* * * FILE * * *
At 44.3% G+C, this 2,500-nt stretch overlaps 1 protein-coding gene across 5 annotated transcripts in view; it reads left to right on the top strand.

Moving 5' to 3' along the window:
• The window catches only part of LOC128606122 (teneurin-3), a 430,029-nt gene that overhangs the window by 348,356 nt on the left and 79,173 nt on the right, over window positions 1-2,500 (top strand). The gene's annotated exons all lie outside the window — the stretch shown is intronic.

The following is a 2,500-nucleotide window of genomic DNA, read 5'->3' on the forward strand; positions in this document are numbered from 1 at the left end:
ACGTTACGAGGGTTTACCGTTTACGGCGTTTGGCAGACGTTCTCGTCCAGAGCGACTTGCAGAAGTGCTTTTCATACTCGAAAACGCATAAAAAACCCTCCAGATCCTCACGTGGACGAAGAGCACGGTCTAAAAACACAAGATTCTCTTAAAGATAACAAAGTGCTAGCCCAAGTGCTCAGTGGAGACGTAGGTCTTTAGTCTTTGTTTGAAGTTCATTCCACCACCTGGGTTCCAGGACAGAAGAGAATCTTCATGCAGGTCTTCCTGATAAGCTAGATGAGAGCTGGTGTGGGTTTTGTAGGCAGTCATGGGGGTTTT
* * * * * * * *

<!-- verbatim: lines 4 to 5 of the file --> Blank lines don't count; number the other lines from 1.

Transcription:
The following is a 2,500-nucleotide window of genomic DNA, read 5'->3' on the forward strand; positions in this document are numbered from 1 at the left end:
ACGTTACGAGGGTTTACCGTTTACGGCGTTTGGCAGACGTTCTCGTCCAGAGCGACTTGCAGAAGTGCTTTTCATACTCGAAAACGCATAAAAAACCCTCCAGATCCTCACGTGGACGAAGAGCACGGTCTAAAAACACAAGATTCTCTTAAAGATAACAAAGTGCTAGCCCAAGTGCTCAGTGGAGACGTAGGTCTTTAGTCTTTGTTTGAAGTTCATTCCACCACCTGGGTTCCAGGACAGAAGAGAATCTTCATGCAGGTCTTCCTGATAAGCTAGATGAGAGCTGGTGTGGGTTTTGTAGGCAGTCATGGGGGTTTT